If you run the numbers and your cash flow is neutral or negative, here are a few strategies you can use to course-correct:

  • Create a budget. It's possible to experience low cash flow even if you have sufficient income or minimal expenses. If you're not budgeting or paying attention, it's easy to underestimate expenses and burn through money too fast. Building a simple budget and making sure you stick to it is an easy way to be more mindful of the flow of incoming and outgoing money.
  • Cut expenses. Low cash flow can be a sign of overspending, so scour your bank statements and look for opportunities to reduce expenses. This could mean canceling or pausing memberships or subscriptions you rarely use, cooking at home more, switching to more affordable providers or services, temporarily scaling back on luxuries and so on.
  • Pay down debt. In addition to cutting back on your spending, you can help your long-term cash flow by paying down your debt balances more aggressively. As you lower your debt obligations, you'll free up more income for other purposes.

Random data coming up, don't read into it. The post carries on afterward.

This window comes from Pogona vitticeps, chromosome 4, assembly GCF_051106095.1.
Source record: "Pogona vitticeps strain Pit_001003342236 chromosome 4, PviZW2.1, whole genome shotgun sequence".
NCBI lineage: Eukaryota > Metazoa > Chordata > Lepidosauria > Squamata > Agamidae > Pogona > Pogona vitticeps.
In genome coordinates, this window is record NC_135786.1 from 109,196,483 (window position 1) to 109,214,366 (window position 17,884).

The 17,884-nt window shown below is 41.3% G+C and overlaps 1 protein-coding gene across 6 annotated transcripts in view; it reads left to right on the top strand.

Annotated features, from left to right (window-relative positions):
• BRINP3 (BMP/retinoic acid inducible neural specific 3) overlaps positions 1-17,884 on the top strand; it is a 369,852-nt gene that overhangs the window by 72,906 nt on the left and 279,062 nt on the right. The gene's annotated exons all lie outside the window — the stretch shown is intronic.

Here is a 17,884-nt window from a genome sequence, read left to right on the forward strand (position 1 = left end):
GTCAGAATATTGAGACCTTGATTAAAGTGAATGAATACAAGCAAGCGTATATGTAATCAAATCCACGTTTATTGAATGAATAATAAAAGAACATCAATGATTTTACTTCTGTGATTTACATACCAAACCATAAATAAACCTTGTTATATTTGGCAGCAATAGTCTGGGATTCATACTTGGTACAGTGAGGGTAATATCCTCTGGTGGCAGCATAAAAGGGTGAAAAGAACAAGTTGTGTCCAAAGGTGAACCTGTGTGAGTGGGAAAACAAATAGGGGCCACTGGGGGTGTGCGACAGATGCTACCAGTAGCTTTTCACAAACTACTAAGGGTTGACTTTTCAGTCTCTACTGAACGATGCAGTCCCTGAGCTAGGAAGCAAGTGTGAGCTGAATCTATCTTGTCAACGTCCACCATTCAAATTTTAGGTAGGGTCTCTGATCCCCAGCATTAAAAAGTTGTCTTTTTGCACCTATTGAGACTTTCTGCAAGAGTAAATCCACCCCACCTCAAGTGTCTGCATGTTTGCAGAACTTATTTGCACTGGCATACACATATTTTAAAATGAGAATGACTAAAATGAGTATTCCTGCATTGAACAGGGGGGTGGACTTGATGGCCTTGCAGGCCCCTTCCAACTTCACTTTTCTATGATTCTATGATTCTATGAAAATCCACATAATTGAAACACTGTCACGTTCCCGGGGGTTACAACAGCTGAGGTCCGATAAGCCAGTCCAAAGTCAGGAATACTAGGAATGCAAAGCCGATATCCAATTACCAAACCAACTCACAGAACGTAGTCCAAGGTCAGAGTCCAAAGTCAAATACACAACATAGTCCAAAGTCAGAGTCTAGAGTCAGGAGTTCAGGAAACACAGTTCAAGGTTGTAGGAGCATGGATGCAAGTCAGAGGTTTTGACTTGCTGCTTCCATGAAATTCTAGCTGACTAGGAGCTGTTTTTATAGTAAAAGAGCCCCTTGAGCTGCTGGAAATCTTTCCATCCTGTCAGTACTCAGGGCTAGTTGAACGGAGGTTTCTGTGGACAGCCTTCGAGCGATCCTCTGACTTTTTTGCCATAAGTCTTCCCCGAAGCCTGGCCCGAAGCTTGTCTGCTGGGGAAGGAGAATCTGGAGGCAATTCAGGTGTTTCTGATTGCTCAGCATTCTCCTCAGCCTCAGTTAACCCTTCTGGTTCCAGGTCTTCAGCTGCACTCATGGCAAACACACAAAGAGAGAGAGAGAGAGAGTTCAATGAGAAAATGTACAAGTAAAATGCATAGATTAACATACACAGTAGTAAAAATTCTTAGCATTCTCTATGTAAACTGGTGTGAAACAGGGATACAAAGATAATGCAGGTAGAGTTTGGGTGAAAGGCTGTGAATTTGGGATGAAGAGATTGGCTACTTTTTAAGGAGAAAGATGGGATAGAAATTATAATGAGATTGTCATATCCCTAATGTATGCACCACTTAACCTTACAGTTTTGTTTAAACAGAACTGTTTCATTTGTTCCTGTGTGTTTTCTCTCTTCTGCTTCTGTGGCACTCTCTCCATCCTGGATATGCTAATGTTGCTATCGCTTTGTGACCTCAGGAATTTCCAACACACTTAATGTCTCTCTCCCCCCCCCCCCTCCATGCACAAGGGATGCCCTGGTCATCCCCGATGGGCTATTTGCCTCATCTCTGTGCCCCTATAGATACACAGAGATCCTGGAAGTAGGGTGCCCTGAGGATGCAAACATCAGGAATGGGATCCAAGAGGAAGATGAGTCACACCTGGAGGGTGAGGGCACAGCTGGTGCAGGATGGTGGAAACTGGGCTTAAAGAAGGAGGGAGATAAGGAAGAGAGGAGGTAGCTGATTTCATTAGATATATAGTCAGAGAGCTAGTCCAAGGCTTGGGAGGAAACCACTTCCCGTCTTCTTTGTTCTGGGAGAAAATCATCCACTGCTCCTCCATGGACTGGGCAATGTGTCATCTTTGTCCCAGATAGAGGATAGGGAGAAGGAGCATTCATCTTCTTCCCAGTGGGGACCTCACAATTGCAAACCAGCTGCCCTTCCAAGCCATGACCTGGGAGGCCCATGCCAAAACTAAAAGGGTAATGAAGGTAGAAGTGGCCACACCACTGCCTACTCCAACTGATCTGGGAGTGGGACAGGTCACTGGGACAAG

• Increase income. As much as reducing expenses helps, you can improve your cash flow on the opposite end of the equation by boosting how much money comes in. Depending on your work, this could mean asking for a raise or working more hours, or looking for weekend and evening side hustles like walking dogs or delivering meals.
  • Set aside savings. When you have positive cash flow, avoid the temptation to spend all the money. Make sure to set aside some of it, in an emergency fund or other savings or investment account. Your future self will thank you when unexpected or large expenses arise, since you'll be able to pull from savings rather than take on debt and lower your cash flow.

The Bottom Line

Adjusting your budget and spending to ensure you maintain a positive cash flow month in and month out will help you reach your financial goals more quickly. Money habits that lead to a positive cash flow also often have the positive side effect of improving your credit. If you want to keep tabs on how your hard work translates into better credit, sign up for free credit monitoring from Experian. You'll be able to see how your actions are paying off, while more easily detecting signs of fraud or identity theft.